The benefits of apparel globalization

Access to materials and merchandise

Fashion is a creative industry that relies heavily on international collaboration and trends. Importing can allow businesses in one country to give their customers access to fashion from another country that they may have never seen before. It’s also necessary in some cases to gain access to technologies or fibers that aren’t produced locally (like hemp in China or sophisticated watch design). For responsible brands, sourcing globally can be a necessity because manufacturing capabilities in the states are dated or nonexistent

Globalization also gives artisans and other cultures exposure to new markets and customers. Similarly, producers can use importing to find new raw materials needed to create unique works that would be impossible to create domestically. In sum, it broadens the boundaries of ideas and aesthetics, allowing them to flourish beyond their region and capture new peoples’ attention.

Reducing cost for businesses

One of the primary reasons companies source globally is to control costs. So, to be clear, this benefit is often just for the business employing the cost-cutting strategy. Employing foreign workers and importing finished goods, for example, is frequently less expensive than producing raw materials locally and employing domestic labor. Contracting with foreign suppliers and fabricators reduces payroll and material costs, allowing for higher profits and lower wholesale prices. It also gives fashion retailers more room to drive customer demand through competitive pricing. While this is technically under the benefits section, this strategy can be harmful to garment workers and developing nations if living wage and worker protections aren’t upheld.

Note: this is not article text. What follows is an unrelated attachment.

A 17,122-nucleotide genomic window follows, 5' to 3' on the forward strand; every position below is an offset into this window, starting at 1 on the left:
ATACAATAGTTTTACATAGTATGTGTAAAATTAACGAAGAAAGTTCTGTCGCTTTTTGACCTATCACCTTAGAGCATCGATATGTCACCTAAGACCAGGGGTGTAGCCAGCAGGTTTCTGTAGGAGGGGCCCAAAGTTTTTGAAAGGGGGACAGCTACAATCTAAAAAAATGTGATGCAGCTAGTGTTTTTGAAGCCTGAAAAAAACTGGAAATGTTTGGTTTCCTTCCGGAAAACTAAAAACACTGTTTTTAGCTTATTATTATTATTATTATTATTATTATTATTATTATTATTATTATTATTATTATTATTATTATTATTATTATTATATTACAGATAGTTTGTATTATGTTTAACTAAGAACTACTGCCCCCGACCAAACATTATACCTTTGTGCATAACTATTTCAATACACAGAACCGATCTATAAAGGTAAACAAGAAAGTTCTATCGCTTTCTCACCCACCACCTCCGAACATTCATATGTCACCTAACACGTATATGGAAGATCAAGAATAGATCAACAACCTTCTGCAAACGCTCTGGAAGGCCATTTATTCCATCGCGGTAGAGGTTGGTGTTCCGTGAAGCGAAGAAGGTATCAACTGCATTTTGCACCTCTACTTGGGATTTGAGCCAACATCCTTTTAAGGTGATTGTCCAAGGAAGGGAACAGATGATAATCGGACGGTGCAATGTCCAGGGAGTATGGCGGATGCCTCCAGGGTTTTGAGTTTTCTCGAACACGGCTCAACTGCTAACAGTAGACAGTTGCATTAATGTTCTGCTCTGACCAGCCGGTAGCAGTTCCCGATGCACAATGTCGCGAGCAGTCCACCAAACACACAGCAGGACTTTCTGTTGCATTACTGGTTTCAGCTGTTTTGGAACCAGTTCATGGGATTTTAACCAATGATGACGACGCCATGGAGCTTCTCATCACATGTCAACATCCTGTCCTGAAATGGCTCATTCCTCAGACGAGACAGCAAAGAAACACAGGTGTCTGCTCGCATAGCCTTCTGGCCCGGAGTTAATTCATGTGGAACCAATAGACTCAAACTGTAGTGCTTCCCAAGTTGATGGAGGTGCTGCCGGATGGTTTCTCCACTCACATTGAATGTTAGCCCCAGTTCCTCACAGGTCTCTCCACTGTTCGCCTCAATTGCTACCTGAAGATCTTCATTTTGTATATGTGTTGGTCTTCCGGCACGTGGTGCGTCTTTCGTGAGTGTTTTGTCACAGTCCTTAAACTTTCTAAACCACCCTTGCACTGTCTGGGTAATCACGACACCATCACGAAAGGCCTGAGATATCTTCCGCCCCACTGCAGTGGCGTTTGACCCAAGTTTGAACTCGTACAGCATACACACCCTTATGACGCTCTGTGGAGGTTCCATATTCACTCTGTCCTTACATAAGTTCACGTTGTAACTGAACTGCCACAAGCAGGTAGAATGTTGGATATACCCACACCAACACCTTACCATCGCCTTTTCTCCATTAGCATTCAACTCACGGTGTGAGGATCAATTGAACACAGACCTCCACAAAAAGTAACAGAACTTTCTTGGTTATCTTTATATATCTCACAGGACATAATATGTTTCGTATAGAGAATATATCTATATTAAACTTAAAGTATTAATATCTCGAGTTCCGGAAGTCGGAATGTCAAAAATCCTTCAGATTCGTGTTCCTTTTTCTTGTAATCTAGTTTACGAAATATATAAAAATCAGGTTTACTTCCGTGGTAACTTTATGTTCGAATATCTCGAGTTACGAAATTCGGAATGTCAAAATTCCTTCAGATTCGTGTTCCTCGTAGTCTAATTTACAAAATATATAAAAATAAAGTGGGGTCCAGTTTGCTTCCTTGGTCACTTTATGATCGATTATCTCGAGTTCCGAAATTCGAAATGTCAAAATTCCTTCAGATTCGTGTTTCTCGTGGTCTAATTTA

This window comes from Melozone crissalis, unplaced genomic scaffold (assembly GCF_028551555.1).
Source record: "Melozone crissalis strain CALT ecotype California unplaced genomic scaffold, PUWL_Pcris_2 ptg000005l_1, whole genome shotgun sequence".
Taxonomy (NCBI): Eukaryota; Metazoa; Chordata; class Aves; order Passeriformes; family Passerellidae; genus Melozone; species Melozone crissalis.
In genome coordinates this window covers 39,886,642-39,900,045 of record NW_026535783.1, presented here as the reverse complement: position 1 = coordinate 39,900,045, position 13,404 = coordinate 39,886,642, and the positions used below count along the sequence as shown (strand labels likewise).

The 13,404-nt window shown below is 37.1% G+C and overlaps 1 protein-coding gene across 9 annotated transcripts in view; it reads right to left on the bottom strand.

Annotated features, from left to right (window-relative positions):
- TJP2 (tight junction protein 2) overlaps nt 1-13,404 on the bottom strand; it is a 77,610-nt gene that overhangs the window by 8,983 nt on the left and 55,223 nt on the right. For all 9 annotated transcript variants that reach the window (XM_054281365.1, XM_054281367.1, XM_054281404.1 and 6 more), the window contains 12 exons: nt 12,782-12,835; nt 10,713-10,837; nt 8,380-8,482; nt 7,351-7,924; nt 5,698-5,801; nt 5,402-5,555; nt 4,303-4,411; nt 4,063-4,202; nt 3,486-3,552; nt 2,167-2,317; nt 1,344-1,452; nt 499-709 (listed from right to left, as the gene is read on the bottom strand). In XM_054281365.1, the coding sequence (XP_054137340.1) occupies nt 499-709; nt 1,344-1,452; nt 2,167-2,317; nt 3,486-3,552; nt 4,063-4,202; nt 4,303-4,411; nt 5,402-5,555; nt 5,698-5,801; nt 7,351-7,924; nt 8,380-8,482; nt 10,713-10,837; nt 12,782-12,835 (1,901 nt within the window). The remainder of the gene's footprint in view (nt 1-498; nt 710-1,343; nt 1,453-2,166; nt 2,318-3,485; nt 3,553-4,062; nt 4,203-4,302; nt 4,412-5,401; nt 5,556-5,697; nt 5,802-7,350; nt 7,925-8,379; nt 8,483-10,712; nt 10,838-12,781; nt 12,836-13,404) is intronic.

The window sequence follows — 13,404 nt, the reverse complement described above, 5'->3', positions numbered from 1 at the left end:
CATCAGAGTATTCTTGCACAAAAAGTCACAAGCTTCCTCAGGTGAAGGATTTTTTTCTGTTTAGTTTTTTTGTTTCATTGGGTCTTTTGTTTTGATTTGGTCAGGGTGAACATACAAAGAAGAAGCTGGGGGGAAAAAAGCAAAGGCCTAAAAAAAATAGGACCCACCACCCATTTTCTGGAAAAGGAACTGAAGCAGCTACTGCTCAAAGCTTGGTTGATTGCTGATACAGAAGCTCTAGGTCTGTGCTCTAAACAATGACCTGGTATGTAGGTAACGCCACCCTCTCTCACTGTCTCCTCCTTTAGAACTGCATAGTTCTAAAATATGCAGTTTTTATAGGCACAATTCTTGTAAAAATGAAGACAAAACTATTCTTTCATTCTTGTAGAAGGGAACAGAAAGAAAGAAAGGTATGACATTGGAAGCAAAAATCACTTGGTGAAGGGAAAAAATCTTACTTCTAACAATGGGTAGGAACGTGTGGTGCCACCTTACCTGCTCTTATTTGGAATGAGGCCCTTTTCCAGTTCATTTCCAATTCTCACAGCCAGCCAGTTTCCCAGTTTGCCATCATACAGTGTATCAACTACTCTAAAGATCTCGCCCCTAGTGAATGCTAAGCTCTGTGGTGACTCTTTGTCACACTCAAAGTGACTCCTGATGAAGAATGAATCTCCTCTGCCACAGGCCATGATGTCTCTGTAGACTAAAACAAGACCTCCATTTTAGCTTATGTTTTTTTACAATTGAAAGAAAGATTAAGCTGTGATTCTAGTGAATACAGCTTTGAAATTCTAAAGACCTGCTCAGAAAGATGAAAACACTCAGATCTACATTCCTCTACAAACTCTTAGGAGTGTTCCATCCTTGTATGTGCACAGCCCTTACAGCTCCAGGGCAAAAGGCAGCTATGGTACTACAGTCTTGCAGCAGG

Supply chain management

Fashion companies also use imports to control supply chains. When supplies run low, producers experience reduced output, or distribution slows, necessary materials from a single source, whether foreign or domestic, are at risk of becoming constrained. Successful fashion companies can mitigate risk in these situations by contracting with multiple suppliers. For instance, having an international source for fabric that is in short supply domestically ensures that a company can meet customer demand even when supply is limited.


Aside from sourcing materials globally to avoid supply chain disruptions, fashion companies can use this strategy to create a flexible business model that mitigates supply chain disruptions. In a scenario where the supply remained stable but domestic prices rose abruptly, a fashion business with profit margins that rely on local producers would face a financial threat. A fashion company that considers the cost of importing, on the other hand, could easily shift that importing to a different supplier from another region to avoid rising costs or seek suppliers with higher quality standards.

The drawbacks of the apparel globalization 

Increased shipping footprint

This one almost goes without saying but the shipping industry is responsible for a significant amount of air pollution and greenhouse gas emissions. The parts you may not have thought about are potential chemical spills, water pollution, underwater noise pollution, port contamination, and more.  

Companies can reduce their carbon footprint with cleaner fuels (e.g. biofuels), retrofitting or designing ships to be more energy efficient, and reducing the amount of cargo-the latter of which would likely require a reduction in global trade.

Social cost